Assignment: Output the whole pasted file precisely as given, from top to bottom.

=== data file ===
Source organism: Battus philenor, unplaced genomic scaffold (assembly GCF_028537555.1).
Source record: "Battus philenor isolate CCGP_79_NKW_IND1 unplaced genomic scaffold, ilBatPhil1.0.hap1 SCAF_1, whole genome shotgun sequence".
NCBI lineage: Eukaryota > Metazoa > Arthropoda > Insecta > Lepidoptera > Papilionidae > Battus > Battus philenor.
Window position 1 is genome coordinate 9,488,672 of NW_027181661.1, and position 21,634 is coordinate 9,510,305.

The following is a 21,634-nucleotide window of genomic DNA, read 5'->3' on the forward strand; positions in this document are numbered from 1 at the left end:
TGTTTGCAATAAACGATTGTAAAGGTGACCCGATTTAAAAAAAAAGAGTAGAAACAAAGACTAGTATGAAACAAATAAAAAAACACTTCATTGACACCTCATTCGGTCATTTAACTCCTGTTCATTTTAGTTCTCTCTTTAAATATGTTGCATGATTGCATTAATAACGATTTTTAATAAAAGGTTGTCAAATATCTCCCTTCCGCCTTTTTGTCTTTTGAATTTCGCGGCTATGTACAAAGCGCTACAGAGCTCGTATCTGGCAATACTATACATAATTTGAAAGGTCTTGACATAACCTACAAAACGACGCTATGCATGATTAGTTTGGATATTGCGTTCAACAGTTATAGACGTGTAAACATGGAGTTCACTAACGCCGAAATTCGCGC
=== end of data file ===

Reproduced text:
Source organism: Battus philenor, unplaced genomic scaffold (assembly GCF_028537555.1).
Source record: "Battus philenor isolate CCGP_79_NKW_IND1 unplaced genomic scaffold, ilBatPhil1.0.hap1 SCAF_1, whole genome shotgun sequence".
NCBI lineage: Eukaryota > Metazoa > Arthropoda > Insecta > Lepidoptera > Papilionidae > Battus > Battus philenor.
Window position 1 is genome coordinate 9,488,672 of NW_027181661.1, and position 21,634 is coordinate 9,510,305.

The following is a 21,634-nucleotide window of genomic DNA, read 5'->3' on the forward strand; positions in this document are numbered from 1 at the left end:
TGTTTGCAATAAACGATTGTAAAGGTGACCCGATTTAAAAAAAAAGAGTAGAAACAAAGACTAGTATGAAACAAATAAAAAAACACTTCATTGACACCTCATTCGGTCATTTAACTCCTGTTCATTTTAGTTCTCTCTTTAAATATGTTGCATGATTGCATTAATAACGATTTTTAATAAAAGGTTGTCAAATATCTCCCTTCCGCCTTTTTGTCTTTTGAATTTCGCGGCTATGTACAAAGCGCTACAGAGCTCGTATCTGGCAATACTATACATAATTTGAAAGGTCTTGACATAACCTACAAAACGACGCTATGCATGATTAGTTTGGATATTGCGTTCAACAGTTATAGACGTGTAAACATGGAGTTCACTAACGCCGAAATTCGCGC